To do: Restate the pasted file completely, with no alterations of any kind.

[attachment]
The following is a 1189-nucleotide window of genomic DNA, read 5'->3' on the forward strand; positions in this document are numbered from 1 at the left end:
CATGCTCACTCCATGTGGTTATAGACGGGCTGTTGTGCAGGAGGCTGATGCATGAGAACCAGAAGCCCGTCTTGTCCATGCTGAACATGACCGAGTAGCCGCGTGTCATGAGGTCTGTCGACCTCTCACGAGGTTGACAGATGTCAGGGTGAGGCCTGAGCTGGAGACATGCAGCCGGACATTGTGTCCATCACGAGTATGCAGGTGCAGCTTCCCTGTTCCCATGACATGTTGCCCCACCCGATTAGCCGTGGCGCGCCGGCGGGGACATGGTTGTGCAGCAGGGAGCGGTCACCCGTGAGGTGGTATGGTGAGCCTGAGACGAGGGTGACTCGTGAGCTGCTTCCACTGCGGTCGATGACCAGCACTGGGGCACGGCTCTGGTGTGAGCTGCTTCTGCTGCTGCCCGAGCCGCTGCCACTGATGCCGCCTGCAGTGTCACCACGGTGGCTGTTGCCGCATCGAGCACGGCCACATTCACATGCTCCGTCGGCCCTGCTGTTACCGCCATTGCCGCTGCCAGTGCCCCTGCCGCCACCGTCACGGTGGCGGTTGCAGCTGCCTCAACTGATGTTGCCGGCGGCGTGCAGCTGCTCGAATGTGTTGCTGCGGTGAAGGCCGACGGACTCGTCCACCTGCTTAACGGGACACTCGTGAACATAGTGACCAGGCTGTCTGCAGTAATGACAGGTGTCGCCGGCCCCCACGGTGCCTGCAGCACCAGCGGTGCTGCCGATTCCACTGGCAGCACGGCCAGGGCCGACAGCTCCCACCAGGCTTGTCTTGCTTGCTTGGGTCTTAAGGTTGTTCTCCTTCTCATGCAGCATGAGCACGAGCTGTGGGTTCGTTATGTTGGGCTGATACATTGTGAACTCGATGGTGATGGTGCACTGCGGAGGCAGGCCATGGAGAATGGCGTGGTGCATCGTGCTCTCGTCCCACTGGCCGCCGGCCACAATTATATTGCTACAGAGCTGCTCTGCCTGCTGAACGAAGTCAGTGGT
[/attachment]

The following is a 1189-nucleotide window of genomic DNA, read 5'->3' on the forward strand; positions in this document are numbered from 1 at the left end:
CATGCTCACTCCATGTGGTTATAGACGGGCTGTTGTGCAGGAGGCTGATGCATGAGAACCAGAAGCCCGTCTTGTCCATGCTGAACATGACCGAGTAGCCGCGTGTCATGAGGTCTGTCGACCTCTCACGAGGTTGACAGATGTCAGGGTGAGGCCTGAGCTGGAGACATGCAGCCGGACATTGTGTCCATCACGAGTATGCAGGTGCAGCTTCCCTGTTCCCATGACATGTTGCCCCACCCGATTAGCCGTGGCGCGCCGGCGGGGACATGGTTGTGCAGCAGGGAGCGGTCACCCGTGAGGTGGTATGGTGAGCCTGAGACGAGGGTGACTCGTGAGCTGCTTCCACTGCGGTCGATGACCAGCACTGGGGCACGGCTCTGGTGTGAGCTGCTTCTGCTGCTGCCCGAGCCGCTGCCACTGATGCCGCCTGCAGTGTCACCACGGTGGCTGTTGCCGCATCGAGCACGGCCACATTCACATGCTCCGTCGGCCCTGCTGTTACCGCCATTGCCGCTGCCAGTGCCCCTGCCGCCACCGTCACGGTGGCGGTTGCAGCTGCCTCAACTGATGTTGCCGGCGGCGTGCAGCTGCTCGAATGTGTTGCTGCGGTGAAGGCCGACGGACTCGTCCACCTGCTTAACGGGACACTCGTGAACATAGTGACCAGGCTGTCTGCAGTAATGACAGGTGTCGCCGGCCCCCACGGTGCCTGCAGCACCAGCGGTGCTGCCGATTCCACTGGCAGCACGGCCAGGGCCGACAGCTCCCACCAGGCTTGTCTTGCTTGCTTGGGTCTTAAGGTTGTTCTCCTTCTCATGCAGCATGAGCACGAGCTGTGGGTTCGTTATGTTGGGCTGATACATTGTGAACTCGATGGTGATGGTGCACTGCGGAGGCAGGCCATGGAGAATGGCGTGGTGCATCGTGCTCTCGTCCCACTGGCCGCCGGCCACAATTATATTGCTACAGAGCTGCTCTGCCTGCTGAACGAAGTCAGTGGT